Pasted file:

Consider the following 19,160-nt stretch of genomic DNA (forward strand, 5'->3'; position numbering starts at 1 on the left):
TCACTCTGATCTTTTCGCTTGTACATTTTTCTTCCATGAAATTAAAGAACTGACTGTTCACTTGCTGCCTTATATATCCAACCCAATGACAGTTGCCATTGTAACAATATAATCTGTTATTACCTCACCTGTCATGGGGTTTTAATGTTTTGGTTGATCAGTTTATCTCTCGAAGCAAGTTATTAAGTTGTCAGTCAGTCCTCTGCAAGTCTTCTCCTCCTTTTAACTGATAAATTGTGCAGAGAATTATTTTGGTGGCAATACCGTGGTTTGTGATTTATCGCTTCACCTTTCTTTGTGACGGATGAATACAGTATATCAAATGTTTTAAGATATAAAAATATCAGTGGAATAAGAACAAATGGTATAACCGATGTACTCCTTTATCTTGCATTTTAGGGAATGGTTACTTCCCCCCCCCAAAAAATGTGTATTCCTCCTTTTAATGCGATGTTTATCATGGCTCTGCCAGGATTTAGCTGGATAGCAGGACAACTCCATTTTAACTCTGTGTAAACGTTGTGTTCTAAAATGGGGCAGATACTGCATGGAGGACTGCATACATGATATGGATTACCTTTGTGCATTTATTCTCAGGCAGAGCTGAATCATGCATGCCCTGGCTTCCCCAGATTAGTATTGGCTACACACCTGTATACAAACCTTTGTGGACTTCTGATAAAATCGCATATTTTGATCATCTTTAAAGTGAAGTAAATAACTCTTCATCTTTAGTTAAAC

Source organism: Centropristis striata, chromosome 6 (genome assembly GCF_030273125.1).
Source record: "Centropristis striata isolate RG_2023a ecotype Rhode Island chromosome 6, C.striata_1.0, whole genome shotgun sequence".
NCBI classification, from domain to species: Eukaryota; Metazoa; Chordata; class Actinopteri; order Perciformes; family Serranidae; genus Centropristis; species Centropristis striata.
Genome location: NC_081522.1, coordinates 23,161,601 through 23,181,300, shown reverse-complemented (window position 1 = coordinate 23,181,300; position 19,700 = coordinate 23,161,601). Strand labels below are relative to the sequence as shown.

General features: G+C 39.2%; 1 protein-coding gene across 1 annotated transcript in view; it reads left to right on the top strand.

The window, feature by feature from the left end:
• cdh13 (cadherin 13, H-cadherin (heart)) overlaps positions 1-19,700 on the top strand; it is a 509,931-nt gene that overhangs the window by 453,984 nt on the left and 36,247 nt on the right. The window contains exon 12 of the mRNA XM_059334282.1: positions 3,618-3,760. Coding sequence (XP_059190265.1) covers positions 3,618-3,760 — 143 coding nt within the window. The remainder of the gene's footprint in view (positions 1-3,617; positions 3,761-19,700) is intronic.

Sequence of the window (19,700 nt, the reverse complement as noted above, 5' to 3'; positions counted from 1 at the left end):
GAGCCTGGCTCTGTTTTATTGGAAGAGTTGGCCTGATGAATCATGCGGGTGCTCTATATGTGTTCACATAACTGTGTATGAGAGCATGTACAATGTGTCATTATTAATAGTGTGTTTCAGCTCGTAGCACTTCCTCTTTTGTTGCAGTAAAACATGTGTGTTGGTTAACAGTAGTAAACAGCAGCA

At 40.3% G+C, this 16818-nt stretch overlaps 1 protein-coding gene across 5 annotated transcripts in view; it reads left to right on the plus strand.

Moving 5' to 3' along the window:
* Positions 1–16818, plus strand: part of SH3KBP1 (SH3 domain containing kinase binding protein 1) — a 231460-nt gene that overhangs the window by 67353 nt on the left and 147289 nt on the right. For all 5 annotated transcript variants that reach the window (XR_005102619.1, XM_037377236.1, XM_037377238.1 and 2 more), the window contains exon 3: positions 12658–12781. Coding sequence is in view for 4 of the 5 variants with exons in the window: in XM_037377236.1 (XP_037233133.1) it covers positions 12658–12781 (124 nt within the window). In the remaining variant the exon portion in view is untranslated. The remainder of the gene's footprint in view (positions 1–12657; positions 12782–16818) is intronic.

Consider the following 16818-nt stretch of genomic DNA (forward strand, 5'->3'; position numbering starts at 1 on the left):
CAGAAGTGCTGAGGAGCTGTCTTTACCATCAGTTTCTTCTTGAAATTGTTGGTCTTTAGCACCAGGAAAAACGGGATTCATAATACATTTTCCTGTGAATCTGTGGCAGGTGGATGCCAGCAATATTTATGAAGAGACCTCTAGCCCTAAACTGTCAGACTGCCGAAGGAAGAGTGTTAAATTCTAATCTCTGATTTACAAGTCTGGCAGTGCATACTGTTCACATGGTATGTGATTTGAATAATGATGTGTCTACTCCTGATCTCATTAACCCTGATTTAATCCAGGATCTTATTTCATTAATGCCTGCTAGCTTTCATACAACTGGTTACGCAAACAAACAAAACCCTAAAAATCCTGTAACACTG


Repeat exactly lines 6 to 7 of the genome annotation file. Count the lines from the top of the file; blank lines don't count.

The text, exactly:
Genome location: NC_081522.1, coordinates 23,161,601 through 23,181,300, shown reverse-complemented (window position 1 = coordinate 23,181,300; position 19,700 = coordinate 23,161,601). Strand labels below are relative to the sequence as shown.

General features: G+C 39.2%; 1 protein-coding gene across 1 annotated transcript in view; it reads left to right on the top strand.